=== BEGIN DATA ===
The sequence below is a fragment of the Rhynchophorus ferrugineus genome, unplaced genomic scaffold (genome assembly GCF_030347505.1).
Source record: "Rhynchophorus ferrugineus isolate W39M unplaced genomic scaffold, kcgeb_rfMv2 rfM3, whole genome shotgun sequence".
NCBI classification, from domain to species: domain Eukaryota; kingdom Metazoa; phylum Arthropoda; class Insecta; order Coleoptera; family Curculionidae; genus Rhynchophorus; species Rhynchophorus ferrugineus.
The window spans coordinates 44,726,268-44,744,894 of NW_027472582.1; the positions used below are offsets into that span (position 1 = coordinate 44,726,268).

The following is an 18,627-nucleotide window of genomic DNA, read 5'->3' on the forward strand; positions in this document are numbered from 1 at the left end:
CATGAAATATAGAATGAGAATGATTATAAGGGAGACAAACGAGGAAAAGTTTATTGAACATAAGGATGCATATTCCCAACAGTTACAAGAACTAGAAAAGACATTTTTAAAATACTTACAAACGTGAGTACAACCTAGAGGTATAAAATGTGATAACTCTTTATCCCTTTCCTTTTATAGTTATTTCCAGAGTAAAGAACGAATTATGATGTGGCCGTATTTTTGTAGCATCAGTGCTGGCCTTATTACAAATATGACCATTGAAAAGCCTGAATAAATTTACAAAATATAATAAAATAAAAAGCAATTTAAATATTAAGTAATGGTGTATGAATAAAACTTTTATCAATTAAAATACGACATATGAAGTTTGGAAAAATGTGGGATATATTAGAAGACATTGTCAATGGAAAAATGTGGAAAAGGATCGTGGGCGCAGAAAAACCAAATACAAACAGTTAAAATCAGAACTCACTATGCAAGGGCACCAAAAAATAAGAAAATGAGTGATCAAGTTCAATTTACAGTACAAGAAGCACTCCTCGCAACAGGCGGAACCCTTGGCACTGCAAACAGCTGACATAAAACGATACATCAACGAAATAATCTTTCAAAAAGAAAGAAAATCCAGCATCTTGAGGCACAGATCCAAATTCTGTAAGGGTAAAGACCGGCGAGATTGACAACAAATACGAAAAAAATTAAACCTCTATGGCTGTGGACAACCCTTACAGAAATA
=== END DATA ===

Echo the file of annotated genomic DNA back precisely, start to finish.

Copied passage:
The sequence below is a fragment of the Rhynchophorus ferrugineus genome, unplaced genomic scaffold (genome assembly GCF_030347505.1).
Source record: "Rhynchophorus ferrugineus isolate W39M unplaced genomic scaffold, kcgeb_rfMv2 rfM3, whole genome shotgun sequence".
NCBI classification, from domain to species: domain Eukaryota; kingdom Metazoa; phylum Arthropoda; class Insecta; order Coleoptera; family Curculionidae; genus Rhynchophorus; species Rhynchophorus ferrugineus.
The window spans coordinates 44,726,268-44,744,894 of NW_027472582.1; the positions used below are offsets into that span (position 1 = coordinate 44,726,268).

The following is an 18,627-nucleotide window of genomic DNA, read 5'->3' on the forward strand; positions in this document are numbered from 1 at the left end:
CATGAAATATAGAATGAGAATGATTATAAGGGAGACAAACGAGGAAAAGTTTATTGAACATAAGGATGCATATTCCCAACAGTTACAAGAACTAGAAAAGACATTTTTAAAATACTTACAAACGTGAGTACAACCTAGAGGTATAAAATGTGATAACTCTTTATCCCTTTCCTTTTATAGTTATTTCCAGAGTAAAGAACGAATTATGATGTGGCCGTATTTTTGTAGCATCAGTGCTGGCCTTATTACAAATATGACCATTGAAAAGCCTGAATAAATTTACAAAATATAATAAAATAAAAAGCAATTTAAATATTAAGTAATGGTGTATGAATAAAACTTTTATCAATTAAAATACGACATATGAAGTTTGGAAAAATGTGGGATATATTAGAAGACATTGTCAATGGAAAAATGTGGAAAAGGATCGTGGGCGCAGAAAAACCAAATACAAACAGTTAAAATCAGAACTCACTATGCAAGGGCACCAAAAAATAAGAAAATGAGTGATCAAGTTCAATTTACAGTACAAGAAGCACTCCTCGCAACAGGCGGAACCCTTGGCACTGCAAACAGCTGACATAAAACGATACATCAACGAAATAATCTTTCAAAAAGAAAGAAAATCCAGCATCTTGAGGCACAGATCCAAATTCTGTAAGGGTAAAGACCGGCGAGATTGACAACAAATACGAAAAAAATTAAACCTCTATGGCTGTGGACAACCCTTACAGAAATA